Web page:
Earlier this year, Sen. Casey and Rep. Dingell also reintroduced a related bill, the Better Care Better Jobs Act. The goals of this legislation are to boost funding for HCBS, make millions more individuals on Medicaid eligible for these services, and create new jobs for home care workers.

Because Medicaid can be such a complex system to navigate, be sure to consider consulting with your elder law attorney.

Study: Certain Social Risks May Cause Early Death in Seniors

Using survey data from more than 8,000 adults aged 65 and older, researchers have identified eight social factors that may lead to early death in older adults.

As part of the study, researchers from Massachusetts General Hospital and the University of California, San Francisco, developed a tool called the Social Frailty Index to examine factors that predict mortality, including age, gender, and medical conditions, as well as social characteristics.

The findings have applications in clinical, population health, and research settings. Clinicians may be able to use the index to help their older patients participate in advanced care planning. The index also helps identify at-risk seniors who could benefit from changes to their social interactions that could extend their lives.

8 Social Characteristics Shared by Study Participants Who Died Prematurely

Following 8,250 seniors for four years, the research team discovered that 22 percent of the group died within four years of their baseline interview.

The participants who died prematurely had the following eight social characteristics in common:

  1. Poor neighborhood cleanliness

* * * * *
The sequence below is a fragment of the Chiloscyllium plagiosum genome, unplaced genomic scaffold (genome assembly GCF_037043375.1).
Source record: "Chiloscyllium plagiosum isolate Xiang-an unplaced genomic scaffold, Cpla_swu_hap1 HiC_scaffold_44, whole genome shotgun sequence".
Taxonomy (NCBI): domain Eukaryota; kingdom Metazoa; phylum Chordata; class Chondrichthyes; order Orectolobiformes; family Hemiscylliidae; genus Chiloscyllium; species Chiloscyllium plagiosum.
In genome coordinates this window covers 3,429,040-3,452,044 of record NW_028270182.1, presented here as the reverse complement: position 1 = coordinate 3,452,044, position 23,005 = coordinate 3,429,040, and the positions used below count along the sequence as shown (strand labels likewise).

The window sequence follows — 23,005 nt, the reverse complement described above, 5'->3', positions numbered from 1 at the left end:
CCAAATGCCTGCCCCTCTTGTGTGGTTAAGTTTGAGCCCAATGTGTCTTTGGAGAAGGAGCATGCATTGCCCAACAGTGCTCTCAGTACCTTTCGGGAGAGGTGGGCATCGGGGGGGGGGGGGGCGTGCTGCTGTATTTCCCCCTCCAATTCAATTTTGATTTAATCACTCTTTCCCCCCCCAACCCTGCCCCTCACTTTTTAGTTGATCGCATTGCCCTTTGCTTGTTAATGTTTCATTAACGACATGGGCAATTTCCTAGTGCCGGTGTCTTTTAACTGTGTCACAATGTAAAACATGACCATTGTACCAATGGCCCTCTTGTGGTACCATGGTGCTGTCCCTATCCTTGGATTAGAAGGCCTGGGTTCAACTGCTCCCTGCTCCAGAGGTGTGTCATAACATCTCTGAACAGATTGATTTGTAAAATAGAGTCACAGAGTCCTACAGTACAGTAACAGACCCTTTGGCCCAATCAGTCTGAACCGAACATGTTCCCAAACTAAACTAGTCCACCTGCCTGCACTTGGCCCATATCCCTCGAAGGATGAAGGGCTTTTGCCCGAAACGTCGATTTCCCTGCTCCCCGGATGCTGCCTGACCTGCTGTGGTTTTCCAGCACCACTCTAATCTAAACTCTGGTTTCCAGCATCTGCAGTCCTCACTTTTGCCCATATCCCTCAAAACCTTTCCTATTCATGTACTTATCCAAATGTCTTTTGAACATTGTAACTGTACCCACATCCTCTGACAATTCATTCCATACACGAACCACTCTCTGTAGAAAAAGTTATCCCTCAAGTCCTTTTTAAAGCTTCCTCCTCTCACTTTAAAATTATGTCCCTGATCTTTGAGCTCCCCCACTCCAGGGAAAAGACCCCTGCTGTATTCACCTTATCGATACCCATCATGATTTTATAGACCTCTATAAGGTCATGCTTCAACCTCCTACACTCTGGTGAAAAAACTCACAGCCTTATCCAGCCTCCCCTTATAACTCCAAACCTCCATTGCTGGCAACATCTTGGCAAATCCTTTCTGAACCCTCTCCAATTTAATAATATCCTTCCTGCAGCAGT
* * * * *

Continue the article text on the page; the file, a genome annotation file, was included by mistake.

2. Low perceived control over their financial situation
  3. Meeting with children less than yearly
  4. Not working for a salary
  5. Not being active with children
  6. Not volunteering
  7. Feeling isolated
  8. Being treated with less courtesy or respect

Why Are the Social Frailty Index Findings Important for Older Adults?

The Social Frailty Index reveals the potential impact of healthy social connections on seniors’ physical health, according to the study’s authors. These findings, they state, are significant because medical providers previously had not accounted for these characteristics. Health care providers taking these findings into account may be able to give patients a complete care management plan.

“We often overemphasize the importance of medical conditions when thinking about longevity,” Sachin J. Shah, the study’s lead researcher, said in a news release. “This research demonstrates that our social lives are as important as medical conditions.”

The data collected from the study also helps predict the likelihood that a senior can safely and comfortably age in place. Solid social connections correlate with the ability of older adults to live independently.

Failure to consider social factors can lead to more significant inequities. For example, one of the authors states, Medicare penalizes hospital readmissions. Because of the expense of rehospitalization, some hospitals may refuse to admit Medicare recipients. Omitting risk factors creates a more significant barrier to proper treatment for marginalized groups. Patients can therefore avoid rehospitalizations if clinicians recognize and account for social factors when assessing a patient’s risk factors.

What Can Seniors Take From the Study?

This study’s findings suggest that friends, family, and community can help you live a longer and happier life. Armed with the knowledge from this study, seniors and their caretakers can structure their lives to address the eight social factors listed above.

This study also provides older adults and caregivers with the language to address these conditions with doctors, estate planners, geriatric care managers, and other family members to help ensure their needs get met.